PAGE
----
Snowboarding has become one of the premier alpine sports with a dramatic increase in popularity over the past decade. It is estimated that there are up to 7 million snowboarders worldwide. Studies have suggested that the risk of injury in snowboarding is especially high among competitive snowboarders at elite level.
The FIS Injury Surveillance System, established at Oslo Sport Trauma Research Center (2006), has reported that the injury incidence among World Cup snowboarders is alarmingly high. One in three riders sustains an injury per season. Over 30% of the injuries are serious injuries leading to long term absence from training and competition, and unfortunately in some cases career ending. The injury pattern is dominated by knee and head injuries, and the most frequent types of injuries are joint and ligament injuries.
To reduce the risk of injury among World Cup snowboarders, we have to know why and how injuries occur. Little is known about the injury risk and the specific injury mechanisms associated with World Cup Snowboarding. To date, limited scientific documentation is available.
The aim of this study is therefore to describe in detail injury situations and mechanisms of injury in World Cup snowboarding.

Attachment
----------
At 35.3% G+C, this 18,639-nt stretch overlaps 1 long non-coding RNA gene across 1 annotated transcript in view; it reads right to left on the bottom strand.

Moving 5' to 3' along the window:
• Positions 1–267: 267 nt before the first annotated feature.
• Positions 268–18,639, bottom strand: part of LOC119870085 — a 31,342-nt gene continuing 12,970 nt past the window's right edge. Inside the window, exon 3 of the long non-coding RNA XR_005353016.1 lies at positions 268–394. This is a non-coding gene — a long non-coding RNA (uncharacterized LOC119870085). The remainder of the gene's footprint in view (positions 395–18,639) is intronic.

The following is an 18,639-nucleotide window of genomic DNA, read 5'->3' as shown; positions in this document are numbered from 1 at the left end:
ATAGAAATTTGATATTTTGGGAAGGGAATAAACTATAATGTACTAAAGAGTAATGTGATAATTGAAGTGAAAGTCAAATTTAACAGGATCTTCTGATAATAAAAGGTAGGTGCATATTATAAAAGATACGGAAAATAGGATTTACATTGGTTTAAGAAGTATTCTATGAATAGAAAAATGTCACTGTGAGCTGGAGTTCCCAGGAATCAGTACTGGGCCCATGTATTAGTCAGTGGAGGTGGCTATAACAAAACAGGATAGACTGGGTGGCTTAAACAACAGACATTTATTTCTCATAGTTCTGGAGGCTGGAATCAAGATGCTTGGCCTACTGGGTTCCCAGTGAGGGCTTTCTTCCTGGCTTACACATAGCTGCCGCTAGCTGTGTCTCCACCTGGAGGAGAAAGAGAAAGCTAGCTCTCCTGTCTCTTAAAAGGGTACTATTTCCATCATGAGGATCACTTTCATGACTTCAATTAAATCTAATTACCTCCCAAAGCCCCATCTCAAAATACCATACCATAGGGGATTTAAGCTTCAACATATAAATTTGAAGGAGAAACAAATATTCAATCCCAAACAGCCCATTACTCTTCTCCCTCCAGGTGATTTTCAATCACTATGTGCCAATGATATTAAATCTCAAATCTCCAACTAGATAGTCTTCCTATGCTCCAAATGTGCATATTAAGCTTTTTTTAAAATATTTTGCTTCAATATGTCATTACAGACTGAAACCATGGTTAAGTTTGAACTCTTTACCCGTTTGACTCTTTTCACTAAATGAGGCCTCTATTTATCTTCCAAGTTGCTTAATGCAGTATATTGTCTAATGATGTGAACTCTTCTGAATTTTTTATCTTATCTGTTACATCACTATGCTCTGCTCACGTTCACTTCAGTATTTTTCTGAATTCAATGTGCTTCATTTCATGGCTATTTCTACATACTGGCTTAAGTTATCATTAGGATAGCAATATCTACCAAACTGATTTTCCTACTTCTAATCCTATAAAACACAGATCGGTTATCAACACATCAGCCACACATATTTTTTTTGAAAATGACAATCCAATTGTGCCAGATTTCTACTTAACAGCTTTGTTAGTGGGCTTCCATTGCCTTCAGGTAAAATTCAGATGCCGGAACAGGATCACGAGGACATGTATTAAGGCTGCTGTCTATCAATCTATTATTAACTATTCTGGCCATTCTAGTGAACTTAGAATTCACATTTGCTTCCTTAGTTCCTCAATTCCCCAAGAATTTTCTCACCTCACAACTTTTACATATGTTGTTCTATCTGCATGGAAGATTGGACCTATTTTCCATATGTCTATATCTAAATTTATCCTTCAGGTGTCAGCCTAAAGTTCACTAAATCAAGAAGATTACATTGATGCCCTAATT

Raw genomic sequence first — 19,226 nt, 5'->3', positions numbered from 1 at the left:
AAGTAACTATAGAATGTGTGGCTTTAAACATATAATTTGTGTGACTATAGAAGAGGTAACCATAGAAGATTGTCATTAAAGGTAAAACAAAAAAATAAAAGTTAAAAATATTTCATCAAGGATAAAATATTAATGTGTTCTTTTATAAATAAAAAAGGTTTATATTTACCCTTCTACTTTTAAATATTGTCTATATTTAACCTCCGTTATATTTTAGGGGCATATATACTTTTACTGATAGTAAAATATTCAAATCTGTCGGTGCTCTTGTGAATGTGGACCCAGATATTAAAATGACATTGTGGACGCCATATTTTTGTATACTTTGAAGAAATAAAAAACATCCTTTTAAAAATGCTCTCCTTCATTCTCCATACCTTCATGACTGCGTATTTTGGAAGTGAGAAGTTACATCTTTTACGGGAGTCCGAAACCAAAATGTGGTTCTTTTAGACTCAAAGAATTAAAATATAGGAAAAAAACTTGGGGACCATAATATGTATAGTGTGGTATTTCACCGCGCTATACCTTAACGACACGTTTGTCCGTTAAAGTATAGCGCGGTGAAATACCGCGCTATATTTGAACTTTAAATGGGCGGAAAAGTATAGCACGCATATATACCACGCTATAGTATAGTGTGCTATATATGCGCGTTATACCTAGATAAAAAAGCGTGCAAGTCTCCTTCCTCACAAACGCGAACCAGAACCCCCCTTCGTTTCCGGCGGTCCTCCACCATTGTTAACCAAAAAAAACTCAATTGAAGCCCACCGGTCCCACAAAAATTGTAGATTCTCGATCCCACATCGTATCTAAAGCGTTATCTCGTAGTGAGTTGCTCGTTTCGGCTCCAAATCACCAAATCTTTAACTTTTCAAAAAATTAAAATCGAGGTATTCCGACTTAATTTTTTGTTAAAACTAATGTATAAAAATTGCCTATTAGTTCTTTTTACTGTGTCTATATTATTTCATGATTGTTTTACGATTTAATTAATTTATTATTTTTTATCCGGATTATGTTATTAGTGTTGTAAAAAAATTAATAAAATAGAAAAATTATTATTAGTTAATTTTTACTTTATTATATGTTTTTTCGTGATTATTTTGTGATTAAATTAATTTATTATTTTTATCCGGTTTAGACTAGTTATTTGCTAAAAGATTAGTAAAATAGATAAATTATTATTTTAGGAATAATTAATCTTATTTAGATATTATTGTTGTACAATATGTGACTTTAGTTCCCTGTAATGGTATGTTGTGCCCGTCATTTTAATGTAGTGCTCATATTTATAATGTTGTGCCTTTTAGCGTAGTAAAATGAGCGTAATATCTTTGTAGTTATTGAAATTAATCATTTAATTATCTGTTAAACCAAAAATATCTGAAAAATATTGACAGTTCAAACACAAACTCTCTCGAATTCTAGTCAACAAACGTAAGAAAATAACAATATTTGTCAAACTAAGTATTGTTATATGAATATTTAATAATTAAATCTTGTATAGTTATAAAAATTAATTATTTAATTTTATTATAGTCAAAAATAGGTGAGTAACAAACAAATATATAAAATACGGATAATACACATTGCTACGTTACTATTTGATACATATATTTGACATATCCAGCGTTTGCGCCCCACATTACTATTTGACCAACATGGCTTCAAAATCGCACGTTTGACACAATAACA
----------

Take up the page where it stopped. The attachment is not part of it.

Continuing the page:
Video analysis and injury registration will be combined to record accurate and complete injury information. Videotapes of injuries reported through the FIS Injury Surveillance System will be obtained retrospectively from the four last seasons (2006-2010). The videotapes will be visually analysed by two to three independent experts. An analysis form will be developed to study injury situations and injury mechanisms, including circumstances of injury, the riders behaviour, as well as body motion.
This study will give important knowledge about injury risk factors and mechanisms; aspects which are essential in the injury prevention process.